The World's Most Successful Model for Sustainable Urban Development?
Solar Settlement in the Vauban quarter in Freiburg (Germany), Elly-Heuss-Knapp-Straße. Credit: Claire7373 Andrewglaser
Is the Vauban district of Freiburg in southern Germany the world's best example of sustainable urban living? Construction of this intentional community began in the mid-1990s and it opened in 2000. By 2001, it had 2,000 inhabitants and now is said to have 5,000 inhabitants with over 600 jobs. “The Vauban district was created through cooperative decision-making, becoming a model of holistic environmental planning and eco-friendly living,” Louise Abellard writes.
It developed from a squatted community that did not want to be removed by developers, who took the future into their own hands.
Cycle parks in Vauban.
The district was planned around green transportation (as with another city known as a global beacon of green urban planning, Curitiba in southern Brazil), because, besides consumption, transportation is the hardest ecological impact of development to reduce. While the district includes streets, cars hardly ever pass through, and car parking is not catered for. Residents who do own vehicles can park in a community lot on the edge of the district, unsubsidized by the car-free households.
Pedestrian and bicycle paths form a highly-connected, efficient, green transportation network with every home within walking distance of a tram stop, and all schools, businesses, and shopping centers located within walking distance. “When moving into Vauban, 57% of the households that previously owned a car decided to let their car go. All in all, 70% of the inhabitants live without a car in Vauban,” Abellard reports.
A grassed tramway in Vauban.
All buildings must meet minimum low energy consumption standards of 65 kWh/m2a (i.e., at least half the average German energy standards). Public energy and heat are generated by a highly efficient woodchip-powered combined heat and power generator connected to a district heating grid. 42 building units are of the Passivhaus standard, consuming under 15 kWh/m2a. 100 houses adhere to a “plus-energy” standard, producing more energy than they use, with surpluses sold back to the city grid and profits split between each household.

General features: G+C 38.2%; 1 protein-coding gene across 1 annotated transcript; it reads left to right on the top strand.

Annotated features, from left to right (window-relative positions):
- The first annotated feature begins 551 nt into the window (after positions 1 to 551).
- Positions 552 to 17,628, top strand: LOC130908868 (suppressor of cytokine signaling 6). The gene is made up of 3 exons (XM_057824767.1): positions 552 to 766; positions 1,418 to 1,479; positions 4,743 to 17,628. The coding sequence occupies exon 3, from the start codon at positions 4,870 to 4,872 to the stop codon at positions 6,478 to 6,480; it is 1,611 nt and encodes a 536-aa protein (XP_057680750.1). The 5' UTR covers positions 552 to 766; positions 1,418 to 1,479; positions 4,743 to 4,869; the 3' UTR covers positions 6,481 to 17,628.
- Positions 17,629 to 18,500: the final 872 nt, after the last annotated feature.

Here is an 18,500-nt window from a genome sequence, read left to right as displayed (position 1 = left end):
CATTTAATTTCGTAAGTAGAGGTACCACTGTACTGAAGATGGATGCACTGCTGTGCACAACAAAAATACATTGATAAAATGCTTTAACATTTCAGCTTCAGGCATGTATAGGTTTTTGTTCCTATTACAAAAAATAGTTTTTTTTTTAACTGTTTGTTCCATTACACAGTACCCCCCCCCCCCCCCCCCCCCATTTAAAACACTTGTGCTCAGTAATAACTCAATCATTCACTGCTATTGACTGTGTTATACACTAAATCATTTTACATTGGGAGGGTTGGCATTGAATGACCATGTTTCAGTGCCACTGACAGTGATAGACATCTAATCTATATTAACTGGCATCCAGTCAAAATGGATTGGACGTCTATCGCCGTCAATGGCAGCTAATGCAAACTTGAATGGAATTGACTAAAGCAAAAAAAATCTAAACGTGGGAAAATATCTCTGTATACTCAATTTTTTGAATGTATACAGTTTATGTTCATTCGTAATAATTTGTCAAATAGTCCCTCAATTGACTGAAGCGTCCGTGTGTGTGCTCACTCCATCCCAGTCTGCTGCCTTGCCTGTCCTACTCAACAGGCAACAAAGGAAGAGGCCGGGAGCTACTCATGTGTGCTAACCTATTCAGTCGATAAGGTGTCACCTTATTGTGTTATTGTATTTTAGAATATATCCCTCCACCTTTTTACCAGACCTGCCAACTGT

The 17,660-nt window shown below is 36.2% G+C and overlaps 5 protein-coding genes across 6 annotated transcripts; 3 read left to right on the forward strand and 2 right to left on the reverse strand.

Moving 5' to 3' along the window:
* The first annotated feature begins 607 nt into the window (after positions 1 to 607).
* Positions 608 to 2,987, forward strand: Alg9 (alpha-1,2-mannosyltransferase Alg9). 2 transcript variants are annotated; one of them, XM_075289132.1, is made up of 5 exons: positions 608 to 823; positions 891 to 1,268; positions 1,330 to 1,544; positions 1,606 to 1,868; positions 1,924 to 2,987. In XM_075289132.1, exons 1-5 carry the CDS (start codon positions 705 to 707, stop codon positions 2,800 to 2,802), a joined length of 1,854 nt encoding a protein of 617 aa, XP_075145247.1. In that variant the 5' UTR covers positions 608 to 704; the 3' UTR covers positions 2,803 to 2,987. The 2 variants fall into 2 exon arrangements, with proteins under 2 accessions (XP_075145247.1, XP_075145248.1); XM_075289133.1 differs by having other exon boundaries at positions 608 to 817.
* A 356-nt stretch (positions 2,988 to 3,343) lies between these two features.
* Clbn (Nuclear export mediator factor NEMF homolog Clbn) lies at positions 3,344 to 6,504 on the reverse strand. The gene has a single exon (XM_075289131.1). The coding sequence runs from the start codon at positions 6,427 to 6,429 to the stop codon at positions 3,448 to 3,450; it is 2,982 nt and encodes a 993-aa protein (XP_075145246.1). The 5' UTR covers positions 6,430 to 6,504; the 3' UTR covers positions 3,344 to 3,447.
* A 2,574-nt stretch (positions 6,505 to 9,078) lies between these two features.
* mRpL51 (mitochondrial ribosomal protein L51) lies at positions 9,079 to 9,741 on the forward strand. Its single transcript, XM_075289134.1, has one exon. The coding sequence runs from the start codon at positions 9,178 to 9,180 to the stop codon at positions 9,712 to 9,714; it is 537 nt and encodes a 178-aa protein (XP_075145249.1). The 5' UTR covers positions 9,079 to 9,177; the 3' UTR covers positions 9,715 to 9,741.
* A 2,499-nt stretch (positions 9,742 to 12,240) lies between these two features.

Organic household waste is treated with an anaerobic digester. The place contains a unique ecological sewage system in one pilot project: sucked by vacuum pipes, faeces are transported into this digester, generating biogas, which is used for cooking. Grey-water is cleaned in biofilm plants and returned to the water cycle.
Importantly, the project is being monitored using lifecycle and regional material flow analysis with the GEMIS software. This is the first time that a complete urban neighbourhood has been analysed with respect to buildings, infrastructure, electricity supply, heat supply, water and waste, traffic and private consumption with a full life-cycle perspective and using regional data. The gathering of local data was possible for all areas except private consumption, for which national average data was used. Through this, the following provisional figures have been developed:
- Energy savings per year: 28 GJ (calculated as "CER", cumulative energy requirements).
- Reduction of CO2-equivalents per year: 2100 t.
- Reduction of sulphor-dioxide (SO2-) equivalents per year: 4 t.
- Saving of mineral resources per year: 1600 t.
Andreas Delleske’s Passivhaus apartment block in Vauban.
Andreas Delleske lives in the first multi-family Passivhaus apartment block in Germany in the town. He was also one of the prime movers of the citizen's organisation, Forum Vauban, involved in the development of the settlement.
His involvement began in 1995 when it became clear that the squatted area of the town, a former French barracks, needed to be redeveloped. Like most of the initiatives in this book the impetus for change came from the bottom up via graassroots activism which then caused change at the top in legislation and planning.
An architect, Michael Gies, and a biologist, Jörg Lange, developed the idea of a people’s forum to make sure that the people already living there had their views heard and could determine their future. They also realized there was an opportunity to create a low impact development and, together with experts in the world-famous Fraunhofer Institute for Solar Energy Systems (Martin Ufheil) and the Passive House Institute in Darmstadt, developed their plans.